Principle #3a – Repetition. Learning is facilitated by repeated experience. Repetition in learning is much more than the redundant drill and practice by which it is so often characterized. Beyond its application to learning by rote, repetition plays a significant role in the acquisition of knowledge and skills in the unplanned, informal, experiential learning of our lives. Where there exists a similarity across objects or events, there exists a pattern. Where there exists a pattern, there exists the possibility of anticipating reoccurrence of the event characteristics that make up the pattern. As we recognize these patterns we are able to respond to them in systematic and automatic ways, refining and improving our response over time. Recognition comes by way of repeated exposure to the pattern. Thus, by the same principle of repetition which makes possible the rote memorization of discrete facts we might also develop higher order skills such as closing a complex sales transaction, managing personal or business finances, or delivering a public speech. It is primarily through repetition that patterns become well established and are differentiated from what has already been learned.[1]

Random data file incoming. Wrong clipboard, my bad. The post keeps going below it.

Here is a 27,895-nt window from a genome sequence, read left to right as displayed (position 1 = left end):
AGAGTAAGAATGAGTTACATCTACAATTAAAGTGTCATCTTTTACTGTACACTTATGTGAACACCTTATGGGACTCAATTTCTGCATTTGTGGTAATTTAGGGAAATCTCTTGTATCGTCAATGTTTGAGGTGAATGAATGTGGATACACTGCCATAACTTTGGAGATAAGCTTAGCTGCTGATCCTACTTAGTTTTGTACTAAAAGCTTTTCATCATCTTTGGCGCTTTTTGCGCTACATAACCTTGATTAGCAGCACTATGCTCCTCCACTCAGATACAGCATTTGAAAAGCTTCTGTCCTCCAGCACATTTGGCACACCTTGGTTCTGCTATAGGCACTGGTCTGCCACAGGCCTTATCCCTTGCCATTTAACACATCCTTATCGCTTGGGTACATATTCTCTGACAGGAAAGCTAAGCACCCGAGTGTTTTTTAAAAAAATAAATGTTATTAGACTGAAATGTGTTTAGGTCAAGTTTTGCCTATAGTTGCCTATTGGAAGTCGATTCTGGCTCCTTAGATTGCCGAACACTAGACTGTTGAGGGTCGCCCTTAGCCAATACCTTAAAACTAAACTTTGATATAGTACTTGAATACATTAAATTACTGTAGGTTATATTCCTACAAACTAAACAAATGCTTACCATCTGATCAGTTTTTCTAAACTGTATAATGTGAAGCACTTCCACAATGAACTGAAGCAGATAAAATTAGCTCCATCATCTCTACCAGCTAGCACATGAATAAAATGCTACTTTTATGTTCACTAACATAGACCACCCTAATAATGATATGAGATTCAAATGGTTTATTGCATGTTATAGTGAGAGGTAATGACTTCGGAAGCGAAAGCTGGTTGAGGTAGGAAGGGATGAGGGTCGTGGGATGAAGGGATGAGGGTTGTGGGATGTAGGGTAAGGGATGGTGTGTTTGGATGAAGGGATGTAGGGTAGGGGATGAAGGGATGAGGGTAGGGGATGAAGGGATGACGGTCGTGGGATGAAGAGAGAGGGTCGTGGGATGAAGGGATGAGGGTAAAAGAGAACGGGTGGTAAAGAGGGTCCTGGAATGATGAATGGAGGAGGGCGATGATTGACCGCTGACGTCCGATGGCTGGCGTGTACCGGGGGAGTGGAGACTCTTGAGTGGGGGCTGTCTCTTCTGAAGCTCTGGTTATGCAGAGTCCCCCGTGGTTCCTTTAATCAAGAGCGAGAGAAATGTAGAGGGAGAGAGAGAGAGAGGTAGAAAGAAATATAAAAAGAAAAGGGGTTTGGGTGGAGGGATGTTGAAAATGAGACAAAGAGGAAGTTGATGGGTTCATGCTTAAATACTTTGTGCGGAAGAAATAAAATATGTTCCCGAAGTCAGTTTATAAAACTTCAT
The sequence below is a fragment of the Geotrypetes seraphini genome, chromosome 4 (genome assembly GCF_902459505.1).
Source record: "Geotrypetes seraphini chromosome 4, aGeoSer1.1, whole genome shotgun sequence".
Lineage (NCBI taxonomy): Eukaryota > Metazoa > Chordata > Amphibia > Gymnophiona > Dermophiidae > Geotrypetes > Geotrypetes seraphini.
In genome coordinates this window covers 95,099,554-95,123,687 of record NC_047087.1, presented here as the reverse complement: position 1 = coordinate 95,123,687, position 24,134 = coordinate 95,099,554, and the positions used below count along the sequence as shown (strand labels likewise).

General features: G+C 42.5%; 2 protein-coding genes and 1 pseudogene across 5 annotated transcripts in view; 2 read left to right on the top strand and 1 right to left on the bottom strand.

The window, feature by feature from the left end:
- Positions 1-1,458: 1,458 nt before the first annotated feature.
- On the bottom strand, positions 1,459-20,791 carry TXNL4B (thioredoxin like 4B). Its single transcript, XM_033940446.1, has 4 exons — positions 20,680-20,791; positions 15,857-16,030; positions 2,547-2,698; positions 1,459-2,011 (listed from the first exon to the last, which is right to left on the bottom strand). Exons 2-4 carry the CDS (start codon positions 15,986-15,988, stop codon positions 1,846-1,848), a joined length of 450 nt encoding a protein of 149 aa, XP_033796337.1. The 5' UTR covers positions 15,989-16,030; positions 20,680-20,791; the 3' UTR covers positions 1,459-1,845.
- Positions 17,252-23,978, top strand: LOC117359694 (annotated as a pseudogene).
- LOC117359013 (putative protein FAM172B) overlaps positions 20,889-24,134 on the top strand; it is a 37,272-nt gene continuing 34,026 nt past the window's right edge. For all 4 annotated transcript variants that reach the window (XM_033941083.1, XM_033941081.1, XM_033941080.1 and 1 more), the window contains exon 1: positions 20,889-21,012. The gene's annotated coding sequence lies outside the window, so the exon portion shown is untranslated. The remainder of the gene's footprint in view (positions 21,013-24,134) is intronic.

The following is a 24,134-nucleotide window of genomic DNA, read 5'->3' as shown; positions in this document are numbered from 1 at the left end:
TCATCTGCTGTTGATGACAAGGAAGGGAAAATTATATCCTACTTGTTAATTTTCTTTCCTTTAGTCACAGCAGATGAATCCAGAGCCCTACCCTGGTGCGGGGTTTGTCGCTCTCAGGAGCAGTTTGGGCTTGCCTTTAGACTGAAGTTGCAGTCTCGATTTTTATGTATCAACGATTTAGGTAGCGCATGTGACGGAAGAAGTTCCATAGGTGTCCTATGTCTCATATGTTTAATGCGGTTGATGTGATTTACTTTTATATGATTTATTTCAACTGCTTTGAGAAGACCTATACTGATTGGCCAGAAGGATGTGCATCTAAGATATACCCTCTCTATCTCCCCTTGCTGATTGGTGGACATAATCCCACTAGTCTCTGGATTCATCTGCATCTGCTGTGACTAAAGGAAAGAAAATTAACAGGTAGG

[1] Where there is greater significance (Principle #3f), or more easily attained contrast (Principle #3e), there is a decreased need for repetition.

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